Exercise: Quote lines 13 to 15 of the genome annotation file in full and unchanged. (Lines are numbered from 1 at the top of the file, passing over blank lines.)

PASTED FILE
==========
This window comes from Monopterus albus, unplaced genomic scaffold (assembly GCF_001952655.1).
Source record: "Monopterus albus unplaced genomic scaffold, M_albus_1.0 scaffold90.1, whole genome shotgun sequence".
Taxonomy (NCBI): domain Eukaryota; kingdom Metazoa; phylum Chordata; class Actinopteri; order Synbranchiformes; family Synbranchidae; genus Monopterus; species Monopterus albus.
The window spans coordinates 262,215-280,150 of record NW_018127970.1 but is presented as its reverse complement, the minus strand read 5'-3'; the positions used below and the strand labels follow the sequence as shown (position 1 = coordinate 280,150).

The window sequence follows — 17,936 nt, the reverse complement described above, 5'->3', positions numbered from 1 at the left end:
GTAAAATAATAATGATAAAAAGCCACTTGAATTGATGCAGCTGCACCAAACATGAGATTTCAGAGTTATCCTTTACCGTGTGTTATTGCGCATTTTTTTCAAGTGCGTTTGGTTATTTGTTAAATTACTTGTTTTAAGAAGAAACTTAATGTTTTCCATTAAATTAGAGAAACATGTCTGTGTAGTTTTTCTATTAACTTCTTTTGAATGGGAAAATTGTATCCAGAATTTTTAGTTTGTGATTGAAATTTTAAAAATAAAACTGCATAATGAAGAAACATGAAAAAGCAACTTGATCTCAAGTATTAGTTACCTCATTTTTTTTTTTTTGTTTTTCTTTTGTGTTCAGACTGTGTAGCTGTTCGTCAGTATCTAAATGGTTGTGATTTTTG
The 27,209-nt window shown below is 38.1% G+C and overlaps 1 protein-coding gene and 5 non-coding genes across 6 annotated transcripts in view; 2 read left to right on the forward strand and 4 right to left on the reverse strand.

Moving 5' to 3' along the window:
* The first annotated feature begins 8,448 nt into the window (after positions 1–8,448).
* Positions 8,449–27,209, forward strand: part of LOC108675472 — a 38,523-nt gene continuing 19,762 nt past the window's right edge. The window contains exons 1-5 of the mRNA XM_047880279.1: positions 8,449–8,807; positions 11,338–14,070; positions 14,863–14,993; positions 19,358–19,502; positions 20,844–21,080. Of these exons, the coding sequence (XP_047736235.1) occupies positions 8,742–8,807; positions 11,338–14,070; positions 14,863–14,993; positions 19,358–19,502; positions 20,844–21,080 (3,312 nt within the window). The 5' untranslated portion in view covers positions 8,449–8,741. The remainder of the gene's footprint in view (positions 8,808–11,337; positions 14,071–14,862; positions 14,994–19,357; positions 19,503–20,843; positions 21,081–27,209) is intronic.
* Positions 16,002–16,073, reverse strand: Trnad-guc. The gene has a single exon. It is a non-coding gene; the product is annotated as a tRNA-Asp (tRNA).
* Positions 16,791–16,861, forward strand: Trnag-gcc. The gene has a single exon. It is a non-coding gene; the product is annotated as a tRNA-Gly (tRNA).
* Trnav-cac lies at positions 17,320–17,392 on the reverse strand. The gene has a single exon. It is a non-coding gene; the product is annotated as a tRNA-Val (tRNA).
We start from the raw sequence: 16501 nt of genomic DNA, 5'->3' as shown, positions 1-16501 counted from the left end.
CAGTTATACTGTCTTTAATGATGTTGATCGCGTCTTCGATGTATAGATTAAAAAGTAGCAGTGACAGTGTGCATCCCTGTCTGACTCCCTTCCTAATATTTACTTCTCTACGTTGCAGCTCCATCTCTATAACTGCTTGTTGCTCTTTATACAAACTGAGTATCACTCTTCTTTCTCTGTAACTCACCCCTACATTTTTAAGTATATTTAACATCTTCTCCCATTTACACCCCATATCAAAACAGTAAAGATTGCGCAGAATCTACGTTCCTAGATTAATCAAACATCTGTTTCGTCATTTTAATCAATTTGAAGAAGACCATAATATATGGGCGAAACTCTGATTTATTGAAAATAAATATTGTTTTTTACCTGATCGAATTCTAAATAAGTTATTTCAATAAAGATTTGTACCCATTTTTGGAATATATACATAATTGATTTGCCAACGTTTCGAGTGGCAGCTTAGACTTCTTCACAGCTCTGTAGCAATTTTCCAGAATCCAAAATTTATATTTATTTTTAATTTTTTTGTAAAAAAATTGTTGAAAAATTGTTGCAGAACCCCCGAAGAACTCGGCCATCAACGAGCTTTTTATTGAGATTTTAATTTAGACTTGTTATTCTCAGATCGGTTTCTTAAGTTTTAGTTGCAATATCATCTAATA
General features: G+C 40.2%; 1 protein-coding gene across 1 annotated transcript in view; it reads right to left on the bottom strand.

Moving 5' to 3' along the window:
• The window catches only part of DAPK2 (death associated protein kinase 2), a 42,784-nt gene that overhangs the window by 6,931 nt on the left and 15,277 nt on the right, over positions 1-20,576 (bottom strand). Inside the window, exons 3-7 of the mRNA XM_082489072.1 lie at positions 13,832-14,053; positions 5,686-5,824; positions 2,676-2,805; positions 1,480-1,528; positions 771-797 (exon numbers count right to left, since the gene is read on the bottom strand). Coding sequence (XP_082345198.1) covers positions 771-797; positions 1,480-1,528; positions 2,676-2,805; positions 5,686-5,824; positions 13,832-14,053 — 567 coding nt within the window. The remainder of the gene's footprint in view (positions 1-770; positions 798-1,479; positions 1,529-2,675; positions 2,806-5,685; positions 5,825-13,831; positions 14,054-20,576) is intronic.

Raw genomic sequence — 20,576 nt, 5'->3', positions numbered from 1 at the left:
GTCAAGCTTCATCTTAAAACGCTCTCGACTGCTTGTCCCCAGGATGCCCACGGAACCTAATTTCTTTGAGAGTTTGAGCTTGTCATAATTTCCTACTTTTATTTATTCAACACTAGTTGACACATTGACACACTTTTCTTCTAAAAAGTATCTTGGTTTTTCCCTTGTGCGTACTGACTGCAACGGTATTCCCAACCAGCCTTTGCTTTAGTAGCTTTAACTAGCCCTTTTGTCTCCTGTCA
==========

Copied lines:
* Trnav-cac lies at positions 17,320–17,392 on the reverse strand. The gene has a single exon. It is a non-coding gene; the product is annotated as a tRNA-Val (tRNA).
We start from the raw sequence: 16501 nt of genomic DNA, 5'->3' as shown, positions 1-16501 counted from the left end.
CAGTTATACTGTCTTTAATGATGTTGATCGCGTCTTCGATGTATAGATTAAAAAGTAGCAGTGACAGTGTGCATCCCTGTCTGACTCCCTTCCTAATATTTACTTCTCTACGTTGCAGCTCCATCTCTATAACTGCTTGTTGCTCTTTATACAAACTGAGTATCACTCTTCTTTCTCTGTAACTCACCCCTACATTTTTAAGTATATTTAACATCTTCTCCCATTTACACCCCATATCAAAACAGTAAAGATTGCGCAGAATCTACGTTCCTAGATTAATCAAACATCTGTTTCGTCATTTTAATCAATTTGAAGAAGACCATAATATATGGGCGAAACTCTGATTTATTGAAAATAAATATTGTTTTTTACCTGATCGAATTCTAAATAAGTTATTTCAATAAAGATTTGTACCCATTTTTGGAATATATACATAATTGATTTGCCAACGTTTCGAGTGGCAGCTTAGACTTCTTCACAGCTCTGTAGCAATTTTCCAGAATCCAAAATTTATATTTATTTTTAATTTTTTTGTAAAAAAATTGTTGAAAAATTGTTGCAGAACCCCCGAAGAACTCGGCCATCAACGAGCTTTTTATTGAGATTTTAATTTAGACTTGTTATTCTCAGATCGGTTTCTTAAGTTTTAGTTGCAATATCATCTAATA